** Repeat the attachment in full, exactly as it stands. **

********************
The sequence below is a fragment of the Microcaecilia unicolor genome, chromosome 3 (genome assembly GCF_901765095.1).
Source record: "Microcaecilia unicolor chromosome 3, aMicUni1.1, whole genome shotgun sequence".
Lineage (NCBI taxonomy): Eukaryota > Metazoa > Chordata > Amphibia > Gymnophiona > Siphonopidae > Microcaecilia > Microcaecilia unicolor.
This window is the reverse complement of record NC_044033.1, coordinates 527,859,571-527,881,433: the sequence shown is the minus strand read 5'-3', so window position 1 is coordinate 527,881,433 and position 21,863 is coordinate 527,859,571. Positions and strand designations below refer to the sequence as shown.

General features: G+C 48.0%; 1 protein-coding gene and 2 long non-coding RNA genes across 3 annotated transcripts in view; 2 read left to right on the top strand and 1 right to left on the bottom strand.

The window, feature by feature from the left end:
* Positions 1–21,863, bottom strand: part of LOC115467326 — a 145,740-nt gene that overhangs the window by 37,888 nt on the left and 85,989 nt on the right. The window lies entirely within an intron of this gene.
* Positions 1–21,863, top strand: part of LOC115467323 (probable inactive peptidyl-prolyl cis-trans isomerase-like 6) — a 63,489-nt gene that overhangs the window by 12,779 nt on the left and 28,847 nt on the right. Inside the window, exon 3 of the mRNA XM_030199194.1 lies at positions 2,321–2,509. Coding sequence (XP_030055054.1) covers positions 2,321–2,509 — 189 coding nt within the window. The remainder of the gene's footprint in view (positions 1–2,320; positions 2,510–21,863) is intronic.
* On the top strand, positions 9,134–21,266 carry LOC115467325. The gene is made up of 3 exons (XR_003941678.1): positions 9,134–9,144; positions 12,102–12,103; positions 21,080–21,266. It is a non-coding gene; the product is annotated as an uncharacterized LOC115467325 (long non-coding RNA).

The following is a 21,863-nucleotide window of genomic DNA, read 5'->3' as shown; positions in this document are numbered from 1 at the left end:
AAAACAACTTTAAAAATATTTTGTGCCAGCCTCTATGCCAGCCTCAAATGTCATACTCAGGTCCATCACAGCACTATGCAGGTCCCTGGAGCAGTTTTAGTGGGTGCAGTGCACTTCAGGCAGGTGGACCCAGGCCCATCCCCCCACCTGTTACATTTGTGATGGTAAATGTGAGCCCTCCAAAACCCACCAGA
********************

The sequence below is a fragment of the Microcaecilia unicolor genome, chromosome 3 (genome assembly GCF_901765095.1).
Source record: "Microcaecilia unicolor chromosome 3, aMicUni1.1, whole genome shotgun sequence".
Lineage (NCBI taxonomy): Eukaryota > Metazoa > Chordata > Amphibia > Gymnophiona > Siphonopidae > Microcaecilia > Microcaecilia unicolor.
This window is the reverse complement of record NC_044033.1, coordinates 527,859,571-527,881,433: the sequence shown is the minus strand read 5'-3', so window position 1 is coordinate 527,881,433 and position 21,863 is coordinate 527,859,571. Positions and strand designations below refer to the sequence as shown.

General features: G+C 48.0%; 1 protein-coding gene and 2 long non-coding RNA genes across 3 annotated transcripts in view; 2 read left to right on the top strand and 1 right to left on the bottom strand.

The window, feature by feature from the left end:
* Positions 1–21,863, bottom strand: part of LOC115467326 — a 145,740-nt gene that overhangs the window by 37,888 nt on the left and 85,989 nt on the right. The window lies entirely within an intron of this gene.
* Positions 1–21,863, top strand: part of LOC115467323 (probable inactive peptidyl-prolyl cis-trans isomerase-like 6) — a 63,489-nt gene that overhangs the window by 12,779 nt on the left and 28,847 nt on the right. Inside the window, exon 3 of the mRNA XM_030199194.1 lies at positions 2,321–2,509. Coding sequence (XP_030055054.1) covers positions 2,321–2,509 — 189 coding nt within the window. The remainder of the gene's footprint in view (positions 1–2,320; positions 2,510–21,863) is intronic.
* On the top strand, positions 9,134–21,266 carry LOC115467325. The gene is made up of 3 exons (XR_003941678.1): positions 9,134–9,144; positions 12,102–12,103; positions 21,080–21,266. It is a non-coding gene; the product is annotated as an uncharacterized LOC115467325 (long non-coding RNA).

The following is a 21,863-nucleotide window of genomic DNA, read 5'->3' as shown; positions in this document are numbered from 1 at the left end:
AAAACAACTTTAAAAATATTTTGTGCCAGCCTCTATGCCAGCCTCAAATGTCATACTCAGGTCCATCACAGCACTATGCAGGTCCCTGGAGCAGTTTTAGTGGGTGCAGTGCACTTCAGGCAGGTGGACCCAGGCCCATCCCCCCACCTGTTACATTTGTGATGGTAAATGTGAGCCCTCCAAAACCCACCAGA